However the actual numbers are estimated to be much higher, as data for privately performed surgery isn't routinely collected. In a recent survey published by the British Journal of Medicine, more than a third of Australian GPs reported female patients under the age of 18 requesting genital surgery. Similar research suggests it is a growing trend internationally.
"We live in a very visual and virtual culture, so it isn’t surprising that young people and adolescents experience appearance concerns – this is very normal," Barnard told ten daily.
"[These] concerns are very real and can cause an enormous amount of distress for young women during their adolescence and should be taken seriously. Girls can often be reluctant to talk openly about their concerns due to a sense of embarrassment and shame, so it is very important to be able to access good information in a timely manner."
The women Barnard spoke to reported a lack of knowledge, understanding and exposure to female anatomy as teenagers, and said the only images they’d seen came from text books, magazines, social media and online.
"These sorts of images are very often stylised or airbrushed, so what you see won’t be an accurate representation of the true range of diversity," Barnard said.
Tight fitting clothing and personal grooming trends, like shaving and Brazilian waxing, also drove girl's concerns over how their genitals looked, but surprisingly, researchers found, pornography did not have a major influence.
"There is a lot of stigma around vaginas and genitalia and it’s very ‘hush hush’," study participant Kathy* said.
"You don’t really talk about it much because when you are in your teens that’s kind of the time where you are thinking about your body more – things are changing, there’s hair and stuff like that – so it was good to have that experience [of seeing a doctor] and to know there was nothing wrong."
Barnard hopes her study can shine a light on the motivations of young women, improve education and reduce unnecessary surgeries.
"We know that this is happening, but we don't really know why, as there is very little existing research about the reasons why young women are considering these procedures," she said. "This is not surprising, given the difficulties of doing research on such a sensitive topic (especially with young people).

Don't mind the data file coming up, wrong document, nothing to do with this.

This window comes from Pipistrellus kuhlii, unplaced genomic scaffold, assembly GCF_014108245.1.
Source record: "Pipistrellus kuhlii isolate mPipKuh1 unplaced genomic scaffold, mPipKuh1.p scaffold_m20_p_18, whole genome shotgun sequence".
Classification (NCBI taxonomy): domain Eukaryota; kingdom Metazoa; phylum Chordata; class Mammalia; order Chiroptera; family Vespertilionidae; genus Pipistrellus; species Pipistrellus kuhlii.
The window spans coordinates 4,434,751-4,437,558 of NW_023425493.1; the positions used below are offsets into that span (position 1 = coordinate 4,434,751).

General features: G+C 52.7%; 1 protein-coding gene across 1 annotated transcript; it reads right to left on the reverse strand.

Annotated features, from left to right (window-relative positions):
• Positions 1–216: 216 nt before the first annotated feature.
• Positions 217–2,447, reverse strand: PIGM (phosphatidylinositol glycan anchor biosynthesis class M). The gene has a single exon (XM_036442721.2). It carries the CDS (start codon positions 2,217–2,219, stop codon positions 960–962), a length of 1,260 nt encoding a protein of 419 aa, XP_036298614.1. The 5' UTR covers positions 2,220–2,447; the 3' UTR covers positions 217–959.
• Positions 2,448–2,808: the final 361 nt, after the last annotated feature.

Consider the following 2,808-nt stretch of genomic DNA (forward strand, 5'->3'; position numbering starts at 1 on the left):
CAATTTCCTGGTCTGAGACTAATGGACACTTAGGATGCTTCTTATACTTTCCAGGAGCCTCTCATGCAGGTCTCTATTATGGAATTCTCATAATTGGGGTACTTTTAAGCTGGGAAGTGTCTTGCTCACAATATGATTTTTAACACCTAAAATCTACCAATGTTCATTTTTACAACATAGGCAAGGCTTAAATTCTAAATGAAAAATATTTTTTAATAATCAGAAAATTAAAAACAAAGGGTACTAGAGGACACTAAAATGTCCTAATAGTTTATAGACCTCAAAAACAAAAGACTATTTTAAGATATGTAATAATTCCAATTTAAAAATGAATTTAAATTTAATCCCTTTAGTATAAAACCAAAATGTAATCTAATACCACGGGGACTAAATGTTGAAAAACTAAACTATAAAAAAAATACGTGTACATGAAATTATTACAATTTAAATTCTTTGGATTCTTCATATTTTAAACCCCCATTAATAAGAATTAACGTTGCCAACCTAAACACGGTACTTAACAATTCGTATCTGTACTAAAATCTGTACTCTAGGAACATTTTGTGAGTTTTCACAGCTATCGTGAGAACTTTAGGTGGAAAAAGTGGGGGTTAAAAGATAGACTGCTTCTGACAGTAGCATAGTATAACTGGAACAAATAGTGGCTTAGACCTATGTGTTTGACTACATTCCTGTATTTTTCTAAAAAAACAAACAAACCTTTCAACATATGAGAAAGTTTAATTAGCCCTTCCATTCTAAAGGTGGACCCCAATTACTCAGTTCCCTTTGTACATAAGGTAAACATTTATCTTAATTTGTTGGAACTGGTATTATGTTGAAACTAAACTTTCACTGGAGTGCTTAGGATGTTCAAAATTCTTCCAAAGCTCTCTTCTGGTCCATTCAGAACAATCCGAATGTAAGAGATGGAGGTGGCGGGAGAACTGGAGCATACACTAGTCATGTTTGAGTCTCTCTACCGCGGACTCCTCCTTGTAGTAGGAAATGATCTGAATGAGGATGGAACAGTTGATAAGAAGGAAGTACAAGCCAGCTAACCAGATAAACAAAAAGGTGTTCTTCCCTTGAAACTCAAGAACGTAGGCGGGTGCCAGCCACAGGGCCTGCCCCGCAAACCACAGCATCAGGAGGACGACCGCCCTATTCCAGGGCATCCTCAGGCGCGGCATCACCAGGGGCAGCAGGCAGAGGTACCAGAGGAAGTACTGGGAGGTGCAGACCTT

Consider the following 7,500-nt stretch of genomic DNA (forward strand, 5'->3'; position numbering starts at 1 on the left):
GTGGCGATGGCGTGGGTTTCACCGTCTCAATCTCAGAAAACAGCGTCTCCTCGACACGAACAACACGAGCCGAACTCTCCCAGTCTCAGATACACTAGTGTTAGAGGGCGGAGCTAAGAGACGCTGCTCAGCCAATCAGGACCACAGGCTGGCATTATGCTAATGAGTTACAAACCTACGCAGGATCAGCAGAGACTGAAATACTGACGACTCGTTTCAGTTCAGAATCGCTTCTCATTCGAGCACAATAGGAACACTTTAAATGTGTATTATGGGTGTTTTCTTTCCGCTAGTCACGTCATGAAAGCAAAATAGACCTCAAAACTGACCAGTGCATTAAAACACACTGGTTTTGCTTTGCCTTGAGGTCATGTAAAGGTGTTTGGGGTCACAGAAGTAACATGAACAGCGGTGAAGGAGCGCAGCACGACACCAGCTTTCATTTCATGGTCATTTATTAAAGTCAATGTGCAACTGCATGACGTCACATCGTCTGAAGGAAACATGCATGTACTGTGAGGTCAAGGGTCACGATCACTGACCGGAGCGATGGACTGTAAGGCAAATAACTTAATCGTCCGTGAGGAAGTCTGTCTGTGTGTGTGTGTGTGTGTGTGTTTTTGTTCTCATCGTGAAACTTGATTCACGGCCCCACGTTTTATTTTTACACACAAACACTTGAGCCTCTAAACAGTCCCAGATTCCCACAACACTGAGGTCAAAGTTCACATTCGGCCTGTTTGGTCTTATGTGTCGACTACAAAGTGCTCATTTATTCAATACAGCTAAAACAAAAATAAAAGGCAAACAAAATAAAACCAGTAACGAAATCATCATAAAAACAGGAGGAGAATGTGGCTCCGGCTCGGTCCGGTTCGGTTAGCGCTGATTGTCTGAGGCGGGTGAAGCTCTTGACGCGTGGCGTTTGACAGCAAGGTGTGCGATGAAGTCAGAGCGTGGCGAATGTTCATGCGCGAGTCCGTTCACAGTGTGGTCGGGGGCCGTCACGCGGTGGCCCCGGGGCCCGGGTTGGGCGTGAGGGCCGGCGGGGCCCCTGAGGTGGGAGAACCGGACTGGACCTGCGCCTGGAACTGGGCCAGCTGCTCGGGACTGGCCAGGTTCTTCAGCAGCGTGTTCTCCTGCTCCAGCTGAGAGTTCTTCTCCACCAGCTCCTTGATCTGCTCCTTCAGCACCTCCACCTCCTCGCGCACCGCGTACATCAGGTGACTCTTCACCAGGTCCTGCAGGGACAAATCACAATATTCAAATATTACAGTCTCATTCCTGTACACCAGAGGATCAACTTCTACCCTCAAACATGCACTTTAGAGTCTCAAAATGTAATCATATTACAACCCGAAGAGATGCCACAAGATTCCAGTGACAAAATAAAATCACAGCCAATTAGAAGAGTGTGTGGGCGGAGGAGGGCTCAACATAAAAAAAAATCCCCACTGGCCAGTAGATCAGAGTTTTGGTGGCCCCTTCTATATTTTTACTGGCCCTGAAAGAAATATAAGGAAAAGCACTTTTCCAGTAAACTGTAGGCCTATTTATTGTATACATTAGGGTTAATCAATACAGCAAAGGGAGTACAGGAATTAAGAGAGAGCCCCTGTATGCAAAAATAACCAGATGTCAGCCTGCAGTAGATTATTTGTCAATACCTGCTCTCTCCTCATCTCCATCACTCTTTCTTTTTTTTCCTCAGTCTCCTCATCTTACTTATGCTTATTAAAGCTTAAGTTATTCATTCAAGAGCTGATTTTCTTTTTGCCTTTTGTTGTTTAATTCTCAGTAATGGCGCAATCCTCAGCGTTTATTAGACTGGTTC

"If we have a better idea of how girls experience genital appearance concerns, then we can potentially improve clinical practice."
In a world first, The Royal Australian College of General Practitioners (RACGP) introduced guidelines in 2016, stressing to doctors that they should thoroughly investigate women’s motivations behind seeking cosmetic genital surgery, inform them of the risks, and educate them on the “normal range” of the appearance of the labia.
Girls under the age of 18 must undergo an evaluation by a GP, psychologist or psychiatrist , and wait for a three-month cooling-off period, before going through with the surgery.
Doctors say girls, patients and parents should be aware going under the knife isn’t risk-free, and complications can include infection, scarring, bleeding, loss of lubrication, loss of sensation, psychological stress, and tearing of scar tissue during childbirth.
"Destigmatising the issue will make it easier for young women and girls to articulate their concerns and to seek help when they need it. This is certainly something I hope this research can contribute."
For more information on the labia, and to see a gallery of images depicting the range normal female genitalia, visit the Labia Library.